CalSTRS May Open Offices Abroad As Program Grows

The California State Teachers’ Retirement System is poised to become the first U.S. public pension fund to open an office abroad. That’s part of a larger strategy for the fast-growing $170.3 billion limited partner, as it seeks to spread its investments across the globe and pour resources into newer asset classes.

Aside from sending more commitments overseas, the LP’s program will likely evolve in other ways, including becoming a larger investor in the clean and alternative energy markets, launching investments in commodities, and establishing a officers in Europe and Asia. In addition, CalSTRS is looking to hire 10 new investment professionals in the coming years.

No other U.S. pension fund, including California Public Employees’ Retirement System, has offices abroad.

“We’re hoping to do that in partnership with other institutional investors,” said Real Desrochers, director of private equity, in a statement prepared for Buyouts. “We’re looking four to five years down the road … and CalSTRS is far from any definite decisions.”

The idea is to have staff on the ground in places where CalSTRS is interested in developing partnerships. These staffers can read the local investment climate to have a better sense of what is likely to develop into a fruitful partnership for the private equity portfolio. “Doing this can provide an added dimension to our comprehensive due diligence practices in vetting and approving PE partnerships,” said Desrochers. CalPERS may, over time, become a partner in this initiative.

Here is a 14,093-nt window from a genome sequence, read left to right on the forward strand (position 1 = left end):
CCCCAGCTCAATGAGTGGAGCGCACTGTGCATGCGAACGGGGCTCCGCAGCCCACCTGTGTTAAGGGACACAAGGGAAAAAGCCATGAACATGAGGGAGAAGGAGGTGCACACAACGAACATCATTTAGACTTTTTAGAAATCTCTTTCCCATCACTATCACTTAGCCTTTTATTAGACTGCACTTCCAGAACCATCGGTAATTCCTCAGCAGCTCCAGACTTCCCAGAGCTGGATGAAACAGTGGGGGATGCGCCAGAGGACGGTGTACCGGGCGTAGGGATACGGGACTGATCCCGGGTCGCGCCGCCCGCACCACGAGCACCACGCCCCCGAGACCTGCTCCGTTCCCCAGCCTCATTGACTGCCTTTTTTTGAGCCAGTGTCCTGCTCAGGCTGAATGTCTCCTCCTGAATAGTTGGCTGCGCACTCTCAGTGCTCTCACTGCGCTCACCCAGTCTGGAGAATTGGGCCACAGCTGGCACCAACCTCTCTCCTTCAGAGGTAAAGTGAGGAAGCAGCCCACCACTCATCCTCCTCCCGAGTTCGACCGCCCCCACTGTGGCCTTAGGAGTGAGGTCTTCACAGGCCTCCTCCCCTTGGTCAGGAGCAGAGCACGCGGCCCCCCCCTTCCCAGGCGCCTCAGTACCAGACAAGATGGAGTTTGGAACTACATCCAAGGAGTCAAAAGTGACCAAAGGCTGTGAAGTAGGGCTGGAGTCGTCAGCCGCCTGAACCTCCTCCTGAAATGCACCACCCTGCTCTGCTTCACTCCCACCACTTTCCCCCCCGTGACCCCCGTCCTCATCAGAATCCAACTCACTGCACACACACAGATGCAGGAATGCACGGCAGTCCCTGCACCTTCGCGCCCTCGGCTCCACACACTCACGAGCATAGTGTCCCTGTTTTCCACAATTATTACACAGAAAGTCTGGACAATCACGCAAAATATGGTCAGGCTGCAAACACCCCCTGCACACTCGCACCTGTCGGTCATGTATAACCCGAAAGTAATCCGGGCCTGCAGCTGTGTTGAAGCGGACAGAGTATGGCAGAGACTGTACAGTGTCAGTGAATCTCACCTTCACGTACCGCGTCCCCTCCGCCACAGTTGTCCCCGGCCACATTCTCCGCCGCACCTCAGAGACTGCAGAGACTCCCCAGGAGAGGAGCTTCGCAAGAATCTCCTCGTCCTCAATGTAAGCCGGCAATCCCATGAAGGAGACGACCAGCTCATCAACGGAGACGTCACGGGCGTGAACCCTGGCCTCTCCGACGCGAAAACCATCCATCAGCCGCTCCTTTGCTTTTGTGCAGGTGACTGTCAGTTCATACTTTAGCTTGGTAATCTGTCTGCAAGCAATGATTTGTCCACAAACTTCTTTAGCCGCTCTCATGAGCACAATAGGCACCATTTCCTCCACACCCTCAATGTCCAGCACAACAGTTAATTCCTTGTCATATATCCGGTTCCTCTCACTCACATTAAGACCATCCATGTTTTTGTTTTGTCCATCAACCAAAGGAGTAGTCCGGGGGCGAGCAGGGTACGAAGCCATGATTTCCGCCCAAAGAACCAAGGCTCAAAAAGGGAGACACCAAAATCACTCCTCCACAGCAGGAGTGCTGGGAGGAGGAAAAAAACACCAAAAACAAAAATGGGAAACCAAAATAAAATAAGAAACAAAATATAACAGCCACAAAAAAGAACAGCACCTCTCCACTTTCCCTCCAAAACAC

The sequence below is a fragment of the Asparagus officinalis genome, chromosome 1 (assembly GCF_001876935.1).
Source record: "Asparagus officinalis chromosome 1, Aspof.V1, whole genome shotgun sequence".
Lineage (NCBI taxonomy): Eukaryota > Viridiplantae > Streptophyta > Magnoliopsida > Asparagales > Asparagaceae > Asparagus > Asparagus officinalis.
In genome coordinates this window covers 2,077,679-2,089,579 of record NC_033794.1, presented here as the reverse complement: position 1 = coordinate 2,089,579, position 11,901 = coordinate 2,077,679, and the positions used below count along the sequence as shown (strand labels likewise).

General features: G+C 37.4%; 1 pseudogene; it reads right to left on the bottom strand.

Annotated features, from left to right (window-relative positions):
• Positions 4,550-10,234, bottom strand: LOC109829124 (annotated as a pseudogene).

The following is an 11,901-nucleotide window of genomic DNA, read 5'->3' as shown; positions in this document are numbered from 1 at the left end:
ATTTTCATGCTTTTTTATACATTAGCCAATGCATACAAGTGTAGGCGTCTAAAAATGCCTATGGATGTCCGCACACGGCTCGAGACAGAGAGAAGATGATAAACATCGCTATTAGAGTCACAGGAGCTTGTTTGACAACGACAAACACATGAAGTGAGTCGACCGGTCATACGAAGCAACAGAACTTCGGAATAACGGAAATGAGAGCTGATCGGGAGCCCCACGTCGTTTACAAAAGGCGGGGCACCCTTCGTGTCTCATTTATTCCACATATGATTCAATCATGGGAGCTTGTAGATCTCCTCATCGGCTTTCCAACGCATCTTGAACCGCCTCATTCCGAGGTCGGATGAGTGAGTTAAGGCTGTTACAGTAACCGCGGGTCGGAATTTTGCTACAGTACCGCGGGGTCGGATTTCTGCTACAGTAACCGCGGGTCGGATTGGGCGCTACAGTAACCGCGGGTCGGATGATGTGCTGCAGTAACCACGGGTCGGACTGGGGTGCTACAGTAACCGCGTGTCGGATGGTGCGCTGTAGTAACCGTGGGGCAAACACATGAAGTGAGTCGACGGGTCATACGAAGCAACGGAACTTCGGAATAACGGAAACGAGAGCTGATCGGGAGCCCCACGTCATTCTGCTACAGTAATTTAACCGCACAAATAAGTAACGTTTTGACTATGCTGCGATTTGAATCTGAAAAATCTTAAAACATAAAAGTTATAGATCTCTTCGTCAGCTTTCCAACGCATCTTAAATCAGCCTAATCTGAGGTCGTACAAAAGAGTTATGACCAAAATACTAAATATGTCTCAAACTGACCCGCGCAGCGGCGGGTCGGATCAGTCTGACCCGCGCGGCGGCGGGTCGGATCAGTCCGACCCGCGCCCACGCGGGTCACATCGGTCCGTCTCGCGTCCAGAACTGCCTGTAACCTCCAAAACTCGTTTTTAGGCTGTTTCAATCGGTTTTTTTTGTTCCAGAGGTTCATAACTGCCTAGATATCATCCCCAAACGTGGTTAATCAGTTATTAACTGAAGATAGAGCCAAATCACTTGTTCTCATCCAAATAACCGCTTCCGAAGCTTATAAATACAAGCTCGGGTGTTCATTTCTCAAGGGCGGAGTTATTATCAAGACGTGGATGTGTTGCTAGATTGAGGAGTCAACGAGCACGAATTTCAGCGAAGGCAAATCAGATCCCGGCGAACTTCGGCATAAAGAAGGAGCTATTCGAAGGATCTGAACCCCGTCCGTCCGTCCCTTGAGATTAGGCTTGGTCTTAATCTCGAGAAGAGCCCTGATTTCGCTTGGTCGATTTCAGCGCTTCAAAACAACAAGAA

Based on its projections, the market value of CalSTRS’s private equity holdings will reach $34 billion, or 15 percent, of the pension fund’s total portfolio by 2012. An asset liability study in 2009 will determine the course of the entire investment program for the future, said CIO Christopher Ailman in a recent report. The limited partner now has a 10 percent allocation to private equity.

The Alternative Investment unit, which will soon be renamed the Private Equity unit to reflect what it actually manages, plans to maintain its core strategy of concentrated commitments to top-performing managers, along with direct investments in general partner management companies and co-investments in portfolio companies. While the United States and developed European markets will continue to be the core of the portfolio, CalSTRS expects to selectively invest in the rest of the world, which represents roughly 9.1 percent of the overall private equity investment universe. Expect more money directed to emerging markets.

The market value of the private equity portfolio climbed from $6 billion in June 2005 to $17 billion in June 2008, while expenses rose marginally (with only three additional staff members). However, costs are expected to increase as the program grows. Additional costs will come from supporting infrastructure, including staffing, advisers, independent fiduciaries and legal support. And the globalization of investments will require additional travel costs.